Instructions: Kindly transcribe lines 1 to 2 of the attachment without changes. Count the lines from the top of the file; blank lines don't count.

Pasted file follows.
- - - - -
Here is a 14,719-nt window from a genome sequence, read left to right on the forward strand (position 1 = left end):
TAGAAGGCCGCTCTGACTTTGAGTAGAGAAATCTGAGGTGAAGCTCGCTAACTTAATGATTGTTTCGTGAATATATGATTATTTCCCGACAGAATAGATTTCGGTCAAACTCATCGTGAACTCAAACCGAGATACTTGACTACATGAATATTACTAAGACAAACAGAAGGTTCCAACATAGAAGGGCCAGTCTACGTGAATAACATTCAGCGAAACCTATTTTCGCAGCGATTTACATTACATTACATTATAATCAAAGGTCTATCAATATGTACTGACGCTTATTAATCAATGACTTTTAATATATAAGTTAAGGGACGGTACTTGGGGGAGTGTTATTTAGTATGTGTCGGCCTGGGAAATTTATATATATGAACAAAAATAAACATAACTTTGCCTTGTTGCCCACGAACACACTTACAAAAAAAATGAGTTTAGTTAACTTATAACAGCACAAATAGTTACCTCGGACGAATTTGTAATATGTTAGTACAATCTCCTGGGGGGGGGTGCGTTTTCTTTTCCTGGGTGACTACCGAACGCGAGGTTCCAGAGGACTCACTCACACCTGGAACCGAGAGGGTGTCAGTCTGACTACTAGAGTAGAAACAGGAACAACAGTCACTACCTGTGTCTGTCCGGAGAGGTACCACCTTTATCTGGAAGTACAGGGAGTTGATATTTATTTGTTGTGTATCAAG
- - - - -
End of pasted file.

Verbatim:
Here is a 14,719-nt window from a genome sequence, read left to right on the forward strand (position 1 = left end):
TAGAAGGCCGCTCTGACTTTGAGTAGAGAAATCTGAGGTGAAGCTCGCTAACTTAATGATTGTTTCGTGAATATATGATTATTTCCCGACAGAATAGATTTCGGTCAAACTCATCGTGAACTCAAACCGAGATACTTGACTACATGAATATTACTAAGACAAACAGAAGGTTCCAACATAGAAGGGCCAGTCTACGTGAATAACATTCAGCGAAACCTATTTTCGCAGCGATTTACATTACATTACATTATAATCAAAGGTCTATCAATATGTACTGACGCTTATTAATCAATGACTTTTAATATATAAGTTAAGGGACGGTACTTGGGGGAGTGTTATTTAGTATGTGTCGGCCTGGGAAATTTATATATATGAACAAAAATAAACATAACTTTGCCTTGTTGCCCACGAACACACTTACAAAAAAAATGAGTTTAGTTAACTTATAACAGCACAAATAGTTACCTCGGACGAATTTGTAATATGTTAGTACAATCTCCTGGGGGGGGGTGCGTTTTCTTTTCCTGGGTGACTACCGAACGCGAGGTTCCAGAGGACTCACTCACACCTGGAACCGAGAGGGTGTCAGTCTGACTACTAGAGTAGAAACAGGAACAACAGTCACTACCTGTGTCTGTCCGGAGAGGTACCACCTTTATCTGGAAGTACAGGGAGTTGATATTTATTTGTTGTGTATCAAG